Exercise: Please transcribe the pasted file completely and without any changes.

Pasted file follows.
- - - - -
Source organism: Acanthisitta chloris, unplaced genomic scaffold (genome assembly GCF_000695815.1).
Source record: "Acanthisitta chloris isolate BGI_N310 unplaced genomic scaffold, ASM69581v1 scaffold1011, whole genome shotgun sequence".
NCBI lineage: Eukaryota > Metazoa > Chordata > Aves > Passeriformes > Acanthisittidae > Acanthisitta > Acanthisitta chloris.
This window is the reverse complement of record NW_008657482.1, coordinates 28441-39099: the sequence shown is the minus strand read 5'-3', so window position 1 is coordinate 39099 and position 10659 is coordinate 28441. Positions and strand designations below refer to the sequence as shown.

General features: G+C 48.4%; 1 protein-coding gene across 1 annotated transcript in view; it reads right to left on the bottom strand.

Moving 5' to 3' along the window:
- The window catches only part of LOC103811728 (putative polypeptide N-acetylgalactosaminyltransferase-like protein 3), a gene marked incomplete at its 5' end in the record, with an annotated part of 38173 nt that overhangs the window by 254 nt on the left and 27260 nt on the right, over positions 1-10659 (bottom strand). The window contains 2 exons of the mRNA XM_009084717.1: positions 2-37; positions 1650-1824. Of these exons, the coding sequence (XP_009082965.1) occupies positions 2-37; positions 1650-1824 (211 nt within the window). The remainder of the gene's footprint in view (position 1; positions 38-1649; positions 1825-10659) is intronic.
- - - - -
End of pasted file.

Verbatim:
Source organism: Acanthisitta chloris, unplaced genomic scaffold (genome assembly GCF_000695815.1).
Source record: "Acanthisitta chloris isolate BGI_N310 unplaced genomic scaffold, ASM69581v1 scaffold1011, whole genome shotgun sequence".
NCBI lineage: Eukaryota > Metazoa > Chordata > Aves > Passeriformes > Acanthisittidae > Acanthisitta > Acanthisitta chloris.
This window is the reverse complement of record NW_008657482.1, coordinates 28441-39099: the sequence shown is the minus strand read 5'-3', so window position 1 is coordinate 39099 and position 10659 is coordinate 28441. Positions and strand designations below refer to the sequence as shown.

General features: G+C 48.4%; 1 protein-coding gene across 1 annotated transcript in view; it reads right to left on the bottom strand.

Moving 5' to 3' along the window:
- The window catches only part of LOC103811728 (putative polypeptide N-acetylgalactosaminyltransferase-like protein 3), a gene marked incomplete at its 5' end in the record, with an annotated part of 38173 nt that overhangs the window by 254 nt on the left and 27260 nt on the right, over positions 1-10659 (bottom strand). The window contains 2 exons of the mRNA XM_009084717.1: positions 2-37; positions 1650-1824. Of these exons, the coding sequence (XP_009082965.1) occupies positions 2-37; positions 1650-1824 (211 nt within the window). The remainder of the gene's footprint in view (position 1; positions 38-1649; positions 1825-10659) is intronic.